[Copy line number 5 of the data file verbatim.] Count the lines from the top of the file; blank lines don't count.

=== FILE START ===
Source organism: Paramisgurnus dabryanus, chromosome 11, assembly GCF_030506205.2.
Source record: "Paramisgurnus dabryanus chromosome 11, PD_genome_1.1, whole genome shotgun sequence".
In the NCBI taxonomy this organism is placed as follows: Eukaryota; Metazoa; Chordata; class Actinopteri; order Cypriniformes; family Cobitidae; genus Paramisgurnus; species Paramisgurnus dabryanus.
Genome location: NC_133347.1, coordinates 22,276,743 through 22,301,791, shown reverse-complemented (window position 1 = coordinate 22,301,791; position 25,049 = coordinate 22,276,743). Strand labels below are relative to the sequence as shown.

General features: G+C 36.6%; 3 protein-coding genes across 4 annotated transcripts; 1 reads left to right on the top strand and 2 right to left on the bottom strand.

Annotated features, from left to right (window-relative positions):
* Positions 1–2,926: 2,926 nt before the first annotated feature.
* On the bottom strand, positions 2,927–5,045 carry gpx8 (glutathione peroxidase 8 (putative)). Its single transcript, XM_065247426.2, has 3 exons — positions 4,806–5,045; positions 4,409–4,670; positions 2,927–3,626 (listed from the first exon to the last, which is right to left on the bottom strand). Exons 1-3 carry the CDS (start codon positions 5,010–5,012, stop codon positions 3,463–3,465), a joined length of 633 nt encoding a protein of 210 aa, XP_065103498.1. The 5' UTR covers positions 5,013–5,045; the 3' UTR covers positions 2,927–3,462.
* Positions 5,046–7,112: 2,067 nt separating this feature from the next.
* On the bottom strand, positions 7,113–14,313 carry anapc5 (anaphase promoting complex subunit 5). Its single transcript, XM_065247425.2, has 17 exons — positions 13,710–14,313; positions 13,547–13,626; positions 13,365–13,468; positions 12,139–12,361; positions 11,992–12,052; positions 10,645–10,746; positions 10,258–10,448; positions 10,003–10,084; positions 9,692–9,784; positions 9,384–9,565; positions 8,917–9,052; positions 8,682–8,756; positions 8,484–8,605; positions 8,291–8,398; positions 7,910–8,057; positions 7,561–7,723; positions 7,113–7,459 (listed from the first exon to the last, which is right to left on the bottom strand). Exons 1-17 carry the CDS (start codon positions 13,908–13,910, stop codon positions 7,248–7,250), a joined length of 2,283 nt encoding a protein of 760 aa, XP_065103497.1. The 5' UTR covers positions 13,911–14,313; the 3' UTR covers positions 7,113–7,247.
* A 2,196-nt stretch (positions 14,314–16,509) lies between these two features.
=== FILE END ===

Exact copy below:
General features: G+C 36.6%; 3 protein-coding genes across 4 annotated transcripts; 1 reads left to right on the top strand and 2 right to left on the bottom strand.